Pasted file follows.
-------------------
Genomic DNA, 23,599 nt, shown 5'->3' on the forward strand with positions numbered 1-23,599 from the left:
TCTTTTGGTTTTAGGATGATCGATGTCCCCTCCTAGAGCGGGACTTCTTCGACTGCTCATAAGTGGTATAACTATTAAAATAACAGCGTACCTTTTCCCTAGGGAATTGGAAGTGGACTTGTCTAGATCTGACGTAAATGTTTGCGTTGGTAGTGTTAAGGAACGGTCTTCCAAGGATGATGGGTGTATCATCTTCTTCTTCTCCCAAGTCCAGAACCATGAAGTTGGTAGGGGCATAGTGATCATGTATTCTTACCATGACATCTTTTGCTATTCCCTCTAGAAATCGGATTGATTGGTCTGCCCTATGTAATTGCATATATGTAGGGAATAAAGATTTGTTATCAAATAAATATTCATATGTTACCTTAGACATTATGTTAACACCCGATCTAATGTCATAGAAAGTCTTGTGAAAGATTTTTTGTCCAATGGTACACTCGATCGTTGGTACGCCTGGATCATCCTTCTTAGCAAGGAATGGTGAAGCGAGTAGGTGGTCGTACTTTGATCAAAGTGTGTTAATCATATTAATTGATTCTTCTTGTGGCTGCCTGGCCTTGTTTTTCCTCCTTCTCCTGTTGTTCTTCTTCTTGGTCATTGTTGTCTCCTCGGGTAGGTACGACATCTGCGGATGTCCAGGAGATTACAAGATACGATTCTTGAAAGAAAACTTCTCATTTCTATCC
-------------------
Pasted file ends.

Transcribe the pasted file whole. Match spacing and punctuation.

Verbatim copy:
Genomic DNA, 23,599 nt, shown 5'->3' on the forward strand with positions numbered 1-23,599 from the left:
TCTTTTGGTTTTAGGATGATCGATGTCCCCTCCTAGAGCGGGACTTCTTCGACTGCTCATAAGTGGTATAACTATTAAAATAACAGCGTACCTTTTCCCTAGGGAATTGGAAGTGGACTTGTCTAGATCTGACGTAAATGTTTGCGTTGGTAGTGTTAAGGAACGGTCTTCCAAGGATGATGGGTGTATCATCTTCTTCTTCTCCCAAGTCCAGAACCATGAAGTTGGTAGGGGCATAGTGATCATGTATTCTTACCATGACATCTTTTGCTATTCCCTCTAGAAATCGGATTGATTGGTCTGCCCTATGTAATTGCATATATGTAGGGAATAAAGATTTGTTATCAAATAAATATTCATATGTTACCTTAGACATTATGTTAACACCCGATCTAATGTCATAGAAAGTCTTGTGAAAGATTTTTTGTCCAATGGTACACTCGATCGTTGGTACGCCTGGATCATCCTTCTTAGCAAGGAATGGTGAAGCGAGTAGGTGGTCGTACTTTGATCAAAGTGTGTTAATCATATTAATTGATTCTTCTTGTGGCTGCCTGGCCTTGTTTTTCCTCCTTCTCCTGTTGTTCTTCTTCTTGGTCATTGTTGTCTCCTCGGGTAGGTACGACATCTGCGGATGTCCAGGAGATTACAAGATACGATTCTTGAAAGAAAACTTCTCATTTCTATCC